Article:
On a recent Sunday I found myself with the whole day to fish. Looking to beat the heat, when warm water fishing can be challenging, I decided it would be good to head for the high country where the air and water temperatures are cooler and the fish are often active throughout the day.
The Red Feather Lakes area was my choice for the day. Being only an hour away, itís an easy drive which afforded me the luxury of sleeping in. Further, there are several public waters within close proximity of each other, Bellaire, Creedmoore, Dowdy, Parvin, and West. I figured if one wasnít producing, another might be. And maybe the best reason is, these lakes, for the most part, are managed as put-and-take fisheries, which often equates to some solid catching.
My first stop was at Bellaire, primarily because Iíd not visited it before. This small ten acre reservoir is nestled among the pine trees. Access is either through the Bellaire campground or the day use parking area.
Upon my arrival I was struck by the improvements and high level of maintenance. There are several picnic sites, clean vault toilets, and paved trails to the lake. At the lake there is a handicap accessible boardwalk. There is a five dollar day use fee that is good at all Canyon Lakes fee areas.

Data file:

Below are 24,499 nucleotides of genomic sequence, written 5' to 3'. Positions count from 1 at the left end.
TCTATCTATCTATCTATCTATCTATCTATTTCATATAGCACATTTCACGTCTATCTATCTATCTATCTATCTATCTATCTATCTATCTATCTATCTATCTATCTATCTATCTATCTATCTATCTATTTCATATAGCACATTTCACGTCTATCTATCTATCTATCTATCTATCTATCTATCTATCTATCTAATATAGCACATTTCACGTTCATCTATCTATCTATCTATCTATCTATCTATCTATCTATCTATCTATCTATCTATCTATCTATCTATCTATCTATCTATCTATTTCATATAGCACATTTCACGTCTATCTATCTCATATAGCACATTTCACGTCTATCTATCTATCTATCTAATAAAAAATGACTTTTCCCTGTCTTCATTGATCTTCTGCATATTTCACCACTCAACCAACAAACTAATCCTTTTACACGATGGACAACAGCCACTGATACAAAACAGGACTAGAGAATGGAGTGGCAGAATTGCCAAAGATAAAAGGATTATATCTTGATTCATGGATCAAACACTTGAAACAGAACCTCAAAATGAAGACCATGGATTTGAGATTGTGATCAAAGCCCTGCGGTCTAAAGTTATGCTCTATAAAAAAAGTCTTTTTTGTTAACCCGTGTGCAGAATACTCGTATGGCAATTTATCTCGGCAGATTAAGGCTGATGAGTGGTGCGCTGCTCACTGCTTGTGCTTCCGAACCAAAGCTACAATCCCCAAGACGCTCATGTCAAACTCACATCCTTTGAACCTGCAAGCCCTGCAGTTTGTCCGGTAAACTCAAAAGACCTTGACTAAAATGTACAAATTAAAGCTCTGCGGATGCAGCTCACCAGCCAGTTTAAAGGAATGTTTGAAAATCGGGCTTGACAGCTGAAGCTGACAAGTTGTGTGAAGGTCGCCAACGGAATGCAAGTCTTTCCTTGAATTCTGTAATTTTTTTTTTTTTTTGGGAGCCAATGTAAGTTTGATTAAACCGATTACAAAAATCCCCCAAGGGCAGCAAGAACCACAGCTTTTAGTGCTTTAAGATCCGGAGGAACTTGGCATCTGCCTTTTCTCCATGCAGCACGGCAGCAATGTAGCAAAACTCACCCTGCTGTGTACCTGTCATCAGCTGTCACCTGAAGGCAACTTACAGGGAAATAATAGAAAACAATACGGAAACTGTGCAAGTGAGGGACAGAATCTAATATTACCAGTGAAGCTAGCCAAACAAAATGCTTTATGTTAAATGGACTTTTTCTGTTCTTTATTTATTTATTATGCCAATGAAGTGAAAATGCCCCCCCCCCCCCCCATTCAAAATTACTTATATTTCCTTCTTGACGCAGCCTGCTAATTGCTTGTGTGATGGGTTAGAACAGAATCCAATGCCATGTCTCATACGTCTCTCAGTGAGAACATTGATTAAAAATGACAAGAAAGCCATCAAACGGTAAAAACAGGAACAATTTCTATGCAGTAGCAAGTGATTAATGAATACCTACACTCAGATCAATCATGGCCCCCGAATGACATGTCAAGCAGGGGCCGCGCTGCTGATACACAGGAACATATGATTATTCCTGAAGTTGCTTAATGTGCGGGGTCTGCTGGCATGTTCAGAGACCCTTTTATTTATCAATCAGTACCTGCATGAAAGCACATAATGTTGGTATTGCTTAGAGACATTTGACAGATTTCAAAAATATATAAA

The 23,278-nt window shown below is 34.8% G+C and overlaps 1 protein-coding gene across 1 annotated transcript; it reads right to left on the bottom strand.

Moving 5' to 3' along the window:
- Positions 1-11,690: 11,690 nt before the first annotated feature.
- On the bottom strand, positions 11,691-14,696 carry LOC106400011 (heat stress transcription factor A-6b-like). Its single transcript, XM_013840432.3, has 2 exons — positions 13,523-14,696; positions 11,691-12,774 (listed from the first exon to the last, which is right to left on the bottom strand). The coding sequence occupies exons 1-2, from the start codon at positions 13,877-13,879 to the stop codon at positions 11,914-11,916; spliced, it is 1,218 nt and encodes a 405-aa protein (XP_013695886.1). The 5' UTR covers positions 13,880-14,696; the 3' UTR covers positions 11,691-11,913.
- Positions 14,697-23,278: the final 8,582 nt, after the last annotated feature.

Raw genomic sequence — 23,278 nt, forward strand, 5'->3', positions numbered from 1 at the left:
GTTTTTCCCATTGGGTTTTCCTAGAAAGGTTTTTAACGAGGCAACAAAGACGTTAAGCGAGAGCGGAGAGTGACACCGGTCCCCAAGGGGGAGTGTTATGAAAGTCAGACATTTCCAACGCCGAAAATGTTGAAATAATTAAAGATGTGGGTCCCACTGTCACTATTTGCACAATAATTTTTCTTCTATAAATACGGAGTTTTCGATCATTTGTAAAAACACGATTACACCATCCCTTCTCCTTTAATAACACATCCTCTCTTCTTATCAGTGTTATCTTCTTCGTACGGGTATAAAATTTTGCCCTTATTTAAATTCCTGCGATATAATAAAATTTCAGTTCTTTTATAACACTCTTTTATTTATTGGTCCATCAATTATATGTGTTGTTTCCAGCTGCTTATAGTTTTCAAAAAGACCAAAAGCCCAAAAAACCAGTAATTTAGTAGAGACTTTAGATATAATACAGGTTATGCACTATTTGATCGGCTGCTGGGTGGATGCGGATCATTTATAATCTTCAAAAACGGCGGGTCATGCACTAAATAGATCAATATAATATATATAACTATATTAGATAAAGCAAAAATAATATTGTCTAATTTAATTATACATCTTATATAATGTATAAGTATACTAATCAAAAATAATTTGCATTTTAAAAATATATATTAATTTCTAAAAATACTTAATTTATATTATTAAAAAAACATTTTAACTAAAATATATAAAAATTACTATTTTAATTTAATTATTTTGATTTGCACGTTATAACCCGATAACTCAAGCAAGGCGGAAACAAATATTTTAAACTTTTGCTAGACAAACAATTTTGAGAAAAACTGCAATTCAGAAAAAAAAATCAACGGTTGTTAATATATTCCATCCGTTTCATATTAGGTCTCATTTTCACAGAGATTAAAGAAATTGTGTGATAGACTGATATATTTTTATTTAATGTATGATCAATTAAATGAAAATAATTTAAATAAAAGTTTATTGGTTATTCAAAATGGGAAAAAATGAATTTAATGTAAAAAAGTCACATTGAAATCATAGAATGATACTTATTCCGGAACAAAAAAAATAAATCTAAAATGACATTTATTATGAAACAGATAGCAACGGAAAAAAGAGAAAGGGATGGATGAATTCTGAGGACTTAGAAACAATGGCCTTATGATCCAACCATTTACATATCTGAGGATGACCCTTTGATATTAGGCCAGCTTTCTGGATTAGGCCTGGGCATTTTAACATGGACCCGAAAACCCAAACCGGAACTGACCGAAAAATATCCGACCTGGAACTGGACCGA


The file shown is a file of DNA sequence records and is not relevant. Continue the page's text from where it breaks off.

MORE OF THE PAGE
Bellaire is a popular destination with many folks such as Annette Moore, who hails from the Fort Collins area. Like many other anglers, this scenic lake is her first choice to catch a few fish. Picnickers, hikers, wildlife viewers, and campers also find the area appealing, especially family groups.
While I enjoyed visiting with my fellow anglers, the numerous rises and success of those fishing, prompted me to exchange my camera for the float tube and fly rod. As I launched, I had the sensation that the water was abnormally cold on one leg. It didnít take long to figure out I had a major leak in my waders. Given I was already wet, and not too cold, I decided to fish for a couple hours.
How was the fishing? Letís just say, I caught good numbers of fish, and every fly I tried worked to some degree. Noticing that a small boat was doing well trolling, I switched to a peacock woolly bugger and discovered that the dark profile coupled with a fast retrieve was more than the fish could stand. I had non-stop action for a couple hours, until being wet chilled me enough to call it quits. It was time to dry off and head into Red Feather Lakes for lunch.
Lunch at the Sportsman Cafť was interesting. A gentleman who recently moved here from Michigan, stopped by my table. ďI couldnít help but notice your license plate (flyrodn) when you drove up,Ē he stated, ďAm I safe in assuming you fish a lot?Ē Needless to say, that was all it took to get me chatting about area fisheries.
After lunch, I was sufficiently dry that I figured I would give Dowdy a try. This reservoir was surprisingly empty of fishers, likely due to the rains that started and continued for the next couple hours. Must say, I was having a difficult time staying dry. But the fish didnít mind and, while a little slower action than Bellaire, I still managed to convince numerous rainbows and browns that woolly buggers are good to eat.
So if youíre looking to beat the last of summerís heat, and catch a few fish while youíre at it, Red Feather Lakes is a great option.
This blog was published in the Sunday Explorer Section of the Coloradoan 9/5/11.